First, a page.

VIENNA (Reuters) - Austria's far-right BZO party must repay nearly 1 million euros ($1.33 million) it got in illicit financing from Telekom Austria officials, a Vienna court ruled while convicting four people in the influence-peddling case.
The court cleared Telekom Austria ex-deputy chief executive Rudolf Fischer of wrongdoing, saying he had authorized payments but did not deliberately take part in the scheme, the Austria Press Agency reported.
But a former lobbyist for the company, two BZO officials and an advertising agency employee were sentenced to up to two-and-a-half years for their roles.
The verdict early on Saturday came in the fourth in a slew of corruption investigations concerning Telekom Austria, which local media have dubbed the "political ATM".
Corruption remains rife in Austrian public life, where many deals are done on the back of friendships and favors, although a new generation of prosecutors and politicians in the Alpine republic is trying to change this culture.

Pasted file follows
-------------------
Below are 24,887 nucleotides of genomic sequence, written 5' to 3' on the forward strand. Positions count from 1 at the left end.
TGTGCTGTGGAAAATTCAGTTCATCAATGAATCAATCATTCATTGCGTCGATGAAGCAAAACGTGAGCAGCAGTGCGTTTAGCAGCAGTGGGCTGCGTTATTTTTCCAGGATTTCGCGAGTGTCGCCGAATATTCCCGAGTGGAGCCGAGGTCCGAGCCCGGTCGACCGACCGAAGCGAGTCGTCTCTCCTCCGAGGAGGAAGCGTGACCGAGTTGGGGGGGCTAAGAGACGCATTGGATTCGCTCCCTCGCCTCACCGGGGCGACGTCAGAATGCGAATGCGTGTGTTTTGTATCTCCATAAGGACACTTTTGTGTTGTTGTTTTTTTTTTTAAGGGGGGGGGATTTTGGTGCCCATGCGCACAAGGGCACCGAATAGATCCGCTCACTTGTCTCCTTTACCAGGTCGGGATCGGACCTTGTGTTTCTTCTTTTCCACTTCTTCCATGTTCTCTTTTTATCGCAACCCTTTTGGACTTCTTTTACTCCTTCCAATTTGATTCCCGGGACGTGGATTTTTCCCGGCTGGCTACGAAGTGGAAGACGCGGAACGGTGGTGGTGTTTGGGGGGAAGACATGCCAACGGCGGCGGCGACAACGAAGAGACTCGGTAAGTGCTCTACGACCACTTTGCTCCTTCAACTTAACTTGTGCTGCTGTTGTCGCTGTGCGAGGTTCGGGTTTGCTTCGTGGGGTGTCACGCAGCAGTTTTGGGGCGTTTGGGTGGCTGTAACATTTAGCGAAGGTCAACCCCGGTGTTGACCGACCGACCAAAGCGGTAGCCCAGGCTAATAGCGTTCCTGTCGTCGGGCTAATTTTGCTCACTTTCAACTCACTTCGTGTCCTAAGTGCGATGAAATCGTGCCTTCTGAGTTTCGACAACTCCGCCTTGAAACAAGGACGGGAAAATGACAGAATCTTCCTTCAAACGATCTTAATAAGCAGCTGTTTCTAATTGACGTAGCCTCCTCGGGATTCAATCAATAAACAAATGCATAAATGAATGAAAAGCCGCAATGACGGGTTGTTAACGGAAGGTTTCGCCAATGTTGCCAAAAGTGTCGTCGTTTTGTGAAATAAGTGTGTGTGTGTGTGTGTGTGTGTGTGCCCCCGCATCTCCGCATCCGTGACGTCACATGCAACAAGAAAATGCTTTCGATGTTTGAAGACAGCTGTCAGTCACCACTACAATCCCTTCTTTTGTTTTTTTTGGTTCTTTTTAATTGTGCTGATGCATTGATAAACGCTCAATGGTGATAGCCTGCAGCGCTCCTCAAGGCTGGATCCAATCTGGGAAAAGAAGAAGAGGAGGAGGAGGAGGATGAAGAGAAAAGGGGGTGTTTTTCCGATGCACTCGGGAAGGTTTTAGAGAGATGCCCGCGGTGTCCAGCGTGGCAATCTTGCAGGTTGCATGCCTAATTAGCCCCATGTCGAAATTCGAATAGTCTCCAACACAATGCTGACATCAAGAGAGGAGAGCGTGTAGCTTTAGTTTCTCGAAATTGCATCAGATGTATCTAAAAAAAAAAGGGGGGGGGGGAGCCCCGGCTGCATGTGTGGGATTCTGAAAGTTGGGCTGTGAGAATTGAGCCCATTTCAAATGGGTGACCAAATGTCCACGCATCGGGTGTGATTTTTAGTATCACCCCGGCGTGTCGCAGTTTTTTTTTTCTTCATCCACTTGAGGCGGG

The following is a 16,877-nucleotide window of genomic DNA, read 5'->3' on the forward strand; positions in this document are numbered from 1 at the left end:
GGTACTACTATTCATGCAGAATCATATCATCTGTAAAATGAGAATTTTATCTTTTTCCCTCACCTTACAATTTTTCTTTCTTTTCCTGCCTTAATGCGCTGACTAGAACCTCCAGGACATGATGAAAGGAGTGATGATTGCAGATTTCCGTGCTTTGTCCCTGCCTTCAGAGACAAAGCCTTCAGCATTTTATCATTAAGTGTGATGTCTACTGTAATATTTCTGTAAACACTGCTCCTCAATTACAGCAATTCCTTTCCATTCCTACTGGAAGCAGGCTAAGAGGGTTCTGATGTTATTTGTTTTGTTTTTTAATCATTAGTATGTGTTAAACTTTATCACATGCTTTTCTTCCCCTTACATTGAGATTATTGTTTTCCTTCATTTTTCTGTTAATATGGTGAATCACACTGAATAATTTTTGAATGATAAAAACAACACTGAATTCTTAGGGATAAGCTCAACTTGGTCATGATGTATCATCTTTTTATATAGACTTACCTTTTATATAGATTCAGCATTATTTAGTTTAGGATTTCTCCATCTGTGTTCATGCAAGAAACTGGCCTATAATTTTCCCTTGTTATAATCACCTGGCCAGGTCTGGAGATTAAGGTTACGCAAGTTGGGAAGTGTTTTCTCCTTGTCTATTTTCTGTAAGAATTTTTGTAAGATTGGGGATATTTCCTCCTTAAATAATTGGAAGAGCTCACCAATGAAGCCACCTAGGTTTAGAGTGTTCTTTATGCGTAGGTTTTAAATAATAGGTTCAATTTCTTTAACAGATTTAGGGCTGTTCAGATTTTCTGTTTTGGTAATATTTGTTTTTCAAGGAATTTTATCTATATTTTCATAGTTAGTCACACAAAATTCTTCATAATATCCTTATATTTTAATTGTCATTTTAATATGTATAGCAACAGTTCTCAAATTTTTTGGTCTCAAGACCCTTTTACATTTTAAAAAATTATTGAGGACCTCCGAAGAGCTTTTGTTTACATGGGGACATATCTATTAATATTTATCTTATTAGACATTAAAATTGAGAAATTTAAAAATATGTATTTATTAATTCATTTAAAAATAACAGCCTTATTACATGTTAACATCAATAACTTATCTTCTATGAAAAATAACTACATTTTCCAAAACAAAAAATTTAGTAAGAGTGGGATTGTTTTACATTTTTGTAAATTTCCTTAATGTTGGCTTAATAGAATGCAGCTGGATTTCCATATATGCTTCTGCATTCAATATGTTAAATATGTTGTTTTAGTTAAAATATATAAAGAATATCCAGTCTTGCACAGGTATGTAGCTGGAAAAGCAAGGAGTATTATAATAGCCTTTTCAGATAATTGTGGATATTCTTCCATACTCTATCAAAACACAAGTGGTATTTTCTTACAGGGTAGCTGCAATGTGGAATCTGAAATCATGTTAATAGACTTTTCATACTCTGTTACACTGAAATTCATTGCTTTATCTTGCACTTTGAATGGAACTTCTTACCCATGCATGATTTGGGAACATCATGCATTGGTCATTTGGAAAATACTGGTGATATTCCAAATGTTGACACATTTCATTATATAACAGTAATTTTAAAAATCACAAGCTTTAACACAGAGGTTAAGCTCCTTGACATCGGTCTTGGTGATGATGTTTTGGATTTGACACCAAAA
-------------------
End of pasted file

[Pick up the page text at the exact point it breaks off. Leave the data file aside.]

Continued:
The defendants in this Telekom Austria case were charged with various combinations of breach of trust, money-laundering and falsifying testimony to a parliamentary committee. No current company official were involved.
Prosecutors said the company made 960,000 euros in payments, which appeared in accounts as fees for reports but in fact were channeled via ad agencies to Joerg Haider's BZO party, then part of a coalition government, to help finance its 2006 election campaign.
A BZO minister then amended a law that relieved telecoms operators of having to provide universal access to "0800" freephone numbers, saving the former state monopoly Telekom Austria an estimated 10 million euros.
The BZO has shrunk to a shadow of its former self since the death of Haider, a charismatic firebrand, in a car crash in 2008. Opinion polls suggest it may not get enough support to return to parliament in a national election on September 29
It has lodged an appeal against being forced to relinquish the money, which it has put in escrow, APA reported.
Telekom Austria was privatized in 2000 but is still 28 percent state-owned. A new major shareholder, Carlos Slim's America Movil, with 23 percent of the company, came onto the scene last year.
Fischer was convicted in two earlier trials of covertly channeling money to another political party and of share price manipulation.
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(Reporting by Michael Shields; Editing by Alison Williams)